Mueller’s Urban Rail Debate

Back on March 6, one of the original design consultants of the Mueller community in Austin came to give a lecture at Texas A&M University.  Jim Adams of McCann Adams Studio spoke about the history of the mixed-use redevelopment of the old airport, providing insight on how it has evolved over time and how it is both meeting and exceeding some of the original goals of the project.  For those who don’t know, Mueller is a 700-acre community northeast of downtown Austin being built on city-owned land by Denver-based Catellus Development.  Construction started back in 2007.

During the lecture I had the opportunity to ask his opinion about the city’s push for urban rail that terminates in the Mueller development.  Specifically, I wanted to know how he would respond to the ongoing criticism that essentially claims Mueller’s density doesn’t support fixed rail transit.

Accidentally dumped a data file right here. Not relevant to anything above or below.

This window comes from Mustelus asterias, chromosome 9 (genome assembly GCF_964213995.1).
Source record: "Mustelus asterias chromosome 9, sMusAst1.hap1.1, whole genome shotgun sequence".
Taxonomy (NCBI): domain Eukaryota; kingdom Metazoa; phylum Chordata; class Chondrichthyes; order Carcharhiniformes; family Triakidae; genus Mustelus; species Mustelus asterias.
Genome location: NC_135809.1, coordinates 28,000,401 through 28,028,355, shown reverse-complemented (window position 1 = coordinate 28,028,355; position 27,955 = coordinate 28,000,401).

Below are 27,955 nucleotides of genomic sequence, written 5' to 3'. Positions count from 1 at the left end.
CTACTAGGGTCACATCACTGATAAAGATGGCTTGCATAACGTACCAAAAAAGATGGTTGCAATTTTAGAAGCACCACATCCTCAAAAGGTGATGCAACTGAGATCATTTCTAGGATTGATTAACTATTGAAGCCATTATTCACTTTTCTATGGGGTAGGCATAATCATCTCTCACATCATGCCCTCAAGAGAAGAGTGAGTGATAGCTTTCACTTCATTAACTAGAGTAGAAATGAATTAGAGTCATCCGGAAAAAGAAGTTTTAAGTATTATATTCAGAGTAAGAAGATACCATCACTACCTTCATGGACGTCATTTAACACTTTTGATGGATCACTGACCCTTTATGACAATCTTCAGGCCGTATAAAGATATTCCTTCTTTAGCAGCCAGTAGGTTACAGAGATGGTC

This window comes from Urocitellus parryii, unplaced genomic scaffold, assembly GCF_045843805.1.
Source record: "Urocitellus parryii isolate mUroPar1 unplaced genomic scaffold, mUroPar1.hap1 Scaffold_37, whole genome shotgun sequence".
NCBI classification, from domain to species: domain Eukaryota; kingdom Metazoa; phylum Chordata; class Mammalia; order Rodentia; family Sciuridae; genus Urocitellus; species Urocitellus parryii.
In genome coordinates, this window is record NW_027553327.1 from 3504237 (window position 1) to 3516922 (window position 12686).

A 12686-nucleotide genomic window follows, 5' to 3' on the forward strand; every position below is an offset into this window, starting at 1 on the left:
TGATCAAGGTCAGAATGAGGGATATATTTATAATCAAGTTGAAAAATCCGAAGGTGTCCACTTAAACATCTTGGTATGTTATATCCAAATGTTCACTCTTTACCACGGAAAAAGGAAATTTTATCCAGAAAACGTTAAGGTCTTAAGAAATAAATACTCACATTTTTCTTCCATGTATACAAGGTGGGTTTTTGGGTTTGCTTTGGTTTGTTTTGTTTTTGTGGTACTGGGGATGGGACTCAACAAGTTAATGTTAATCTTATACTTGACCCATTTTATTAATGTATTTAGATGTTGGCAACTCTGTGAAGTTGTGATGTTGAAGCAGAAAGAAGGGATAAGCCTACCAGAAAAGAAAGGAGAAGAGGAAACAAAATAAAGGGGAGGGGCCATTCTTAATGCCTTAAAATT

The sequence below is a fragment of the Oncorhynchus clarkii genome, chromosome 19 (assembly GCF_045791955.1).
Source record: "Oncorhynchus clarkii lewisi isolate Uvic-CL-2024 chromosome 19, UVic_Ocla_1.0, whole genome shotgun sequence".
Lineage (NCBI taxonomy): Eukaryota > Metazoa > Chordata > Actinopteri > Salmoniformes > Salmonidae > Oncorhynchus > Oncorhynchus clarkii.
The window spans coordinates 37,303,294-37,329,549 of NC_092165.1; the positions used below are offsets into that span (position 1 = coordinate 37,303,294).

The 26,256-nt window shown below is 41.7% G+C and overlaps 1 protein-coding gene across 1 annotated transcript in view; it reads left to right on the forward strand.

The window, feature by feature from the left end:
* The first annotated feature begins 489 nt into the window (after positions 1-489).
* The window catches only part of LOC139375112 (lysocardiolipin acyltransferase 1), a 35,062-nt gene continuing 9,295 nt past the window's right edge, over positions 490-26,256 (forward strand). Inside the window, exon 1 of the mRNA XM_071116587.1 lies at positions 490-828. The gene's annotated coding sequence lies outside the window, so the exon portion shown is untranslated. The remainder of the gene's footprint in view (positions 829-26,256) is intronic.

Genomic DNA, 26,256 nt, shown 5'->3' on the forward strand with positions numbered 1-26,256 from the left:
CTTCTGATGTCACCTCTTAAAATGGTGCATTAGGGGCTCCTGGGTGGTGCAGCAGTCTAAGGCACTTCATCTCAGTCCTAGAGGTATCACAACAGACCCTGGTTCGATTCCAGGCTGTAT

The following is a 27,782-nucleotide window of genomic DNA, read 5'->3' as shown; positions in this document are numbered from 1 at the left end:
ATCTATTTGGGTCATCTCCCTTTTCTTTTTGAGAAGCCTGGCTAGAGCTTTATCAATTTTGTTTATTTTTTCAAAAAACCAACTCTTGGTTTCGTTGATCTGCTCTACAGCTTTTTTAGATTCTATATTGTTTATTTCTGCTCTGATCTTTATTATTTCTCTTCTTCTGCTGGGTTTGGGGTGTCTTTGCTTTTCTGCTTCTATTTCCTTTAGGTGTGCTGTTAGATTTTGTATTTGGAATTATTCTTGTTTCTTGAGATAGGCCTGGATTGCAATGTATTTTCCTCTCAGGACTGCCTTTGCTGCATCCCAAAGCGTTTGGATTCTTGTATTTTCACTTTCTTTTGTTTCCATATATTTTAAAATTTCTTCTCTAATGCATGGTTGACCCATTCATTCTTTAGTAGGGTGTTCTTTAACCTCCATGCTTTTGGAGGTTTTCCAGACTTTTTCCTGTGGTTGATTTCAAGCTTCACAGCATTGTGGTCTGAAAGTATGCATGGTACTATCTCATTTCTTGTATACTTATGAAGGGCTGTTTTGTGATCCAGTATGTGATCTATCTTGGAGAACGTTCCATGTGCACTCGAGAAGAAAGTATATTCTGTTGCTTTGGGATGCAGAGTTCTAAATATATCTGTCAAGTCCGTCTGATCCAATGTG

Adams framed the question from critics this way: “Why are you, City, doing an alignment that goes to Mueller when we have more potential riders–or more existing riders–along the Guadalupe line that goes up by the university?”

His response was basically that rail is not just a way of capturing existing riders but is also a tool that encourages new ridership and facilitates new land use that supports it.  The City of Austin believes that the eastern alignment (from downtown to Mueller) opens more opportunity for future development, while the western alignment–though it has more students–is already built out; thus, creating greater density in that area is less likely.

He also brought up an interesting point that the city received federal grant money to develop bus rapid transit (BRT) along the Guadalupe Street corridor, so rail can’t be built there with that money anyway.

Do you agree with Adams’ perspective?

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3 responses to “Mueller’s Urban Rail Debate”

  1. M1EK says :